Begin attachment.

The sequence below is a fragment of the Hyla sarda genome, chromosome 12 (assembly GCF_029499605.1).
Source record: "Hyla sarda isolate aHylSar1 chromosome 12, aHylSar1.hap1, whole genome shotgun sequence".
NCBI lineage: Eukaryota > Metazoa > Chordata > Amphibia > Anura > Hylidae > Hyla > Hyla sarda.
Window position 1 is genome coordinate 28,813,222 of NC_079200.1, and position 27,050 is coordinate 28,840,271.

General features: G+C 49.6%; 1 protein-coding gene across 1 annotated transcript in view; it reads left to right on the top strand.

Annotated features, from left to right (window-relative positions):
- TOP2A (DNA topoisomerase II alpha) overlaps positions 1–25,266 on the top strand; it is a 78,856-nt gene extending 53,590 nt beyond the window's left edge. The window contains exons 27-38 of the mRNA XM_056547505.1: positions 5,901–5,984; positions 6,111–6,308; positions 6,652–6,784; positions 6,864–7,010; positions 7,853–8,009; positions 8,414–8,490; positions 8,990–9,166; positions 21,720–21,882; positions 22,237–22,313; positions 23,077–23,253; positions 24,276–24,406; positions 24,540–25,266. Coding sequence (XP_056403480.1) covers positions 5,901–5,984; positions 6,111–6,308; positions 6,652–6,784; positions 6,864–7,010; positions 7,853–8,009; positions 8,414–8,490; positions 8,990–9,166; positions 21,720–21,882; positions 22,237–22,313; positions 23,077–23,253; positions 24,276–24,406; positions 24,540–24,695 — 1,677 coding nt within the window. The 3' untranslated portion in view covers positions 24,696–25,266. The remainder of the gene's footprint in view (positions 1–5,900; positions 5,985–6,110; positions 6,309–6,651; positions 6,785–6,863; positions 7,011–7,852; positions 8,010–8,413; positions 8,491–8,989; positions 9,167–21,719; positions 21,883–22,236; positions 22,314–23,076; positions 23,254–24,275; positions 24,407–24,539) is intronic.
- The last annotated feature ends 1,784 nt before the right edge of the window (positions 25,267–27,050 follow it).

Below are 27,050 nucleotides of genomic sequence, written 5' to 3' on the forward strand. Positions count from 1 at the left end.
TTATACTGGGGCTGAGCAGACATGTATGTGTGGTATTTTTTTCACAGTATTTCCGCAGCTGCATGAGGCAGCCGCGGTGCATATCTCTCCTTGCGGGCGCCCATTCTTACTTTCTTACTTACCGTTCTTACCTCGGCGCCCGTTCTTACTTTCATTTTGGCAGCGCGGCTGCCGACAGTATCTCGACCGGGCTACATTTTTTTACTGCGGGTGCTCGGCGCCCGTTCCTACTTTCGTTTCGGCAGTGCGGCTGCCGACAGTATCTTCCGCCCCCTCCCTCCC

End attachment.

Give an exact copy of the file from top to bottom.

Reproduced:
The sequence below is a fragment of the Hyla sarda genome, chromosome 12 (assembly GCF_029499605.1).
Source record: "Hyla sarda isolate aHylSar1 chromosome 12, aHylSar1.hap1, whole genome shotgun sequence".
NCBI lineage: Eukaryota > Metazoa > Chordata > Amphibia > Anura > Hylidae > Hyla > Hyla sarda.
Window position 1 is genome coordinate 28,813,222 of NC_079200.1, and position 27,050 is coordinate 28,840,271.

General features: G+C 49.6%; 1 protein-coding gene across 1 annotated transcript in view; it reads left to right on the top strand.

Annotated features, from left to right (window-relative positions):
- TOP2A (DNA topoisomerase II alpha) overlaps positions 1–25,266 on the top strand; it is a 78,856-nt gene extending 53,590 nt beyond the window's left edge. The window contains exons 27-38 of the mRNA XM_056547505.1: positions 5,901–5,984; positions 6,111–6,308; positions 6,652–6,784; positions 6,864–7,010; positions 7,853–8,009; positions 8,414–8,490; positions 8,990–9,166; positions 21,720–21,882; positions 22,237–22,313; positions 23,077–23,253; positions 24,276–24,406; positions 24,540–25,266. Coding sequence (XP_056403480.1) covers positions 5,901–5,984; positions 6,111–6,308; positions 6,652–6,784; positions 6,864–7,010; positions 7,853–8,009; positions 8,414–8,490; positions 8,990–9,166; positions 21,720–21,882; positions 22,237–22,313; positions 23,077–23,253; positions 24,276–24,406; positions 24,540–24,695 — 1,677 coding nt within the window. The 3' untranslated portion in view covers positions 24,696–25,266. The remainder of the gene's footprint in view (positions 1–5,900; positions 5,985–6,110; positions 6,309–6,651; positions 6,785–6,863; positions 7,011–7,852; positions 8,010–8,413; positions 8,491–8,989; positions 9,167–21,719; positions 21,883–22,236; positions 22,314–23,076; positions 23,254–24,275; positions 24,407–24,539) is intronic.
- The last annotated feature ends 1,784 nt before the right edge of the window (positions 25,267–27,050 follow it).

Below are 27,050 nucleotides of genomic sequence, written 5' to 3' on the forward strand. Positions count from 1 at the left end.
TTATACTGGGGCTGAGCAGACATGTATGTGTGGTATTTTTTTCACAGTATTTCCGCAGCTGCATGAGGCAGCCGCGGTGCATATCTCTCCTTGCGGGCGCCCATTCTTACTTTCTTACTTACCGTTCTTACCTCGGCGCCCGTTCTTACTTTCATTTTGGCAGCGCGGCTGCCGACAGTATCTCGACCGGGCTACATTTTTTTACTGCGGGTGCTCGGCGCCCGTTCCTACTTTCGTTTCGGCAGTGCGGCTGCCGACAGTATCTTCCGCCCCCTCCCTCCC